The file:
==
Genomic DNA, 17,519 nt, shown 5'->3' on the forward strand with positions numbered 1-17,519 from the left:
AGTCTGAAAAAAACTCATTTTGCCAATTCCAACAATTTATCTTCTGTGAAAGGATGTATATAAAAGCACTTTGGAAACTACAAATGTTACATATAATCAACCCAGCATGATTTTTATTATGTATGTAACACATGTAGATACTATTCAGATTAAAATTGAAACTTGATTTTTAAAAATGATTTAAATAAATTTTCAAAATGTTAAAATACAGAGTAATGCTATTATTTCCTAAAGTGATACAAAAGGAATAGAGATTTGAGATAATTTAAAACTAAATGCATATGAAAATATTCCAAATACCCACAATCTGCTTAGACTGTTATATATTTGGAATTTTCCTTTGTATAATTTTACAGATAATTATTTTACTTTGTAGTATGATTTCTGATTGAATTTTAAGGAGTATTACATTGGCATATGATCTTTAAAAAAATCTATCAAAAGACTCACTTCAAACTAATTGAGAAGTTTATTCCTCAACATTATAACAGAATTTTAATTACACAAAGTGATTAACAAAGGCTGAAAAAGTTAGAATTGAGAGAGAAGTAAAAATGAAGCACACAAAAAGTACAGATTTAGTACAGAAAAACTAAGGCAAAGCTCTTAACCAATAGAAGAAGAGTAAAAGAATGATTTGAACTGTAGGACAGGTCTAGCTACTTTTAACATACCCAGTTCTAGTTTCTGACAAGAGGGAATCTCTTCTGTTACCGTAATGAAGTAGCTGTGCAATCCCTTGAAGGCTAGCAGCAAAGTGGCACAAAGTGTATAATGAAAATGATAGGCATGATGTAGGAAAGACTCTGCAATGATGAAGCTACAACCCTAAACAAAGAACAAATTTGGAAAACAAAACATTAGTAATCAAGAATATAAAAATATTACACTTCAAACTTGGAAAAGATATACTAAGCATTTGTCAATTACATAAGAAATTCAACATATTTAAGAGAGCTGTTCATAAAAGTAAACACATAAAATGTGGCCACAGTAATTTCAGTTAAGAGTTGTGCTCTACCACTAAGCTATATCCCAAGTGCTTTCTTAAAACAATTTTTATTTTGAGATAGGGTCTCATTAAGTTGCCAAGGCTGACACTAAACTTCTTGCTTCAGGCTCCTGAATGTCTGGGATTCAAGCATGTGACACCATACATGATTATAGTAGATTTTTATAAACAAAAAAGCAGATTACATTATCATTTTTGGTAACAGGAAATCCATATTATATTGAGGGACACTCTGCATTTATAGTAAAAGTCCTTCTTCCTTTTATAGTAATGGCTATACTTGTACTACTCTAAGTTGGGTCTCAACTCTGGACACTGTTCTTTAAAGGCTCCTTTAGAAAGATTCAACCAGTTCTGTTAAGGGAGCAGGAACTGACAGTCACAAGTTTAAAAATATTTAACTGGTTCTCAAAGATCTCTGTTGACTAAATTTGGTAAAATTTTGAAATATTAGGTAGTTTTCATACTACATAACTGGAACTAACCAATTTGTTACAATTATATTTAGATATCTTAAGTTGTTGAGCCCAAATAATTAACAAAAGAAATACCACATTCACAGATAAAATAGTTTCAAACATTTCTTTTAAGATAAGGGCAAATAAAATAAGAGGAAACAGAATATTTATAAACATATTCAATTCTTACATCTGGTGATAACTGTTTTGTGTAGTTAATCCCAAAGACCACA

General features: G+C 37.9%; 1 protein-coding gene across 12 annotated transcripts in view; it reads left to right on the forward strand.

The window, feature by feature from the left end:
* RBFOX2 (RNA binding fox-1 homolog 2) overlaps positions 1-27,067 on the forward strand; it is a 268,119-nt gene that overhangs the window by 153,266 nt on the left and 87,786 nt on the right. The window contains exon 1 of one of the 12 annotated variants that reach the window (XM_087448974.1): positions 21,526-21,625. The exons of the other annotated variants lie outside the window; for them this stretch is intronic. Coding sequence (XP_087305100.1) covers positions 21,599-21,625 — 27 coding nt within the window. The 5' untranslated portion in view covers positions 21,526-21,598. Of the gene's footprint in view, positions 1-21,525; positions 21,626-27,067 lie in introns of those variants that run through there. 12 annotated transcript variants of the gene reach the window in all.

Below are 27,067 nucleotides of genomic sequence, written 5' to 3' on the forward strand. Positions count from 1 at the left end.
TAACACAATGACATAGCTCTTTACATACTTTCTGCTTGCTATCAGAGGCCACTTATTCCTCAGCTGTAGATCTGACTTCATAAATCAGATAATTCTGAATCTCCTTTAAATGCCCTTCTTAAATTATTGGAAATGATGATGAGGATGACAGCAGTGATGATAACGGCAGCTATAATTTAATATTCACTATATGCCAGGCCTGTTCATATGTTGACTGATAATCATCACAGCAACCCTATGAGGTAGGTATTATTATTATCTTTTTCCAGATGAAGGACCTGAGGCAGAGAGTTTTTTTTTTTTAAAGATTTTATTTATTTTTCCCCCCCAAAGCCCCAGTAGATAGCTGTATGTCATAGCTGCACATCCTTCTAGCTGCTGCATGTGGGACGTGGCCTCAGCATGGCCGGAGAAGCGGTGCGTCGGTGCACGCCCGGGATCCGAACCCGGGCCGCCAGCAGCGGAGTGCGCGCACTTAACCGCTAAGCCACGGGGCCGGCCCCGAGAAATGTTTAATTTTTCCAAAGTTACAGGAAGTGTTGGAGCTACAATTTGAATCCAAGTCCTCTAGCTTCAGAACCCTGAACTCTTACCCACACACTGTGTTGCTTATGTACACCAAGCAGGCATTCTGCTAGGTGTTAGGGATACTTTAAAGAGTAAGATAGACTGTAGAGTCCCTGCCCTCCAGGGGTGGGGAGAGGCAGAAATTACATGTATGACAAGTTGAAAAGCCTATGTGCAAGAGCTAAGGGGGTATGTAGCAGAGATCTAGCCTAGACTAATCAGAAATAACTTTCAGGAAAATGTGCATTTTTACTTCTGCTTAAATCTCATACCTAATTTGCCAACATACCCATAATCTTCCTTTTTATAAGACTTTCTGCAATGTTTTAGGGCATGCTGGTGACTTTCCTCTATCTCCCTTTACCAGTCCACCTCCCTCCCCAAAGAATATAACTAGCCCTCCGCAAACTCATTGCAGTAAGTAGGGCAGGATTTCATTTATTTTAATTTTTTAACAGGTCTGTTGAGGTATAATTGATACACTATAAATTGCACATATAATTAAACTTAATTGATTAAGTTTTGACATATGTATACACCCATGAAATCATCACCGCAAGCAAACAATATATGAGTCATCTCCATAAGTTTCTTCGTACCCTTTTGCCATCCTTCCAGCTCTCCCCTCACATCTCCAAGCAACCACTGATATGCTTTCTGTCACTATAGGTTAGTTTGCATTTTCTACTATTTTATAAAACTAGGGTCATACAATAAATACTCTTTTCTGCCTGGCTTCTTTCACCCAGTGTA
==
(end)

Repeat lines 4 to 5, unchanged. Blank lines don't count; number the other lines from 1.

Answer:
The window, feature by feature from the left end:
* RBFOX2 (RNA binding fox-1 homolog 2) overlaps positions 1-27,067 on the forward strand; it is a 268,119-nt gene that overhangs the window by 153,266 nt on the left and 87,786 nt on the right. The window contains exon 1 of one of the 12 annotated variants that reach the window (XM_087448974.1): positions 21,526-21,625. The exons of the other annotated variants lie outside the window; for them this stretch is intronic. Coding sequence (XP_087305100.1) covers positions 21,599-21,625 — 27 coding nt within the window. The 5' untranslated portion in view covers positions 21,526-21,598. Of the gene's footprint in view, positions 1-21,525; positions 21,626-27,067 lie in introns of those variants that run through there. 12 annotated transcript variants of the gene reach the window in all.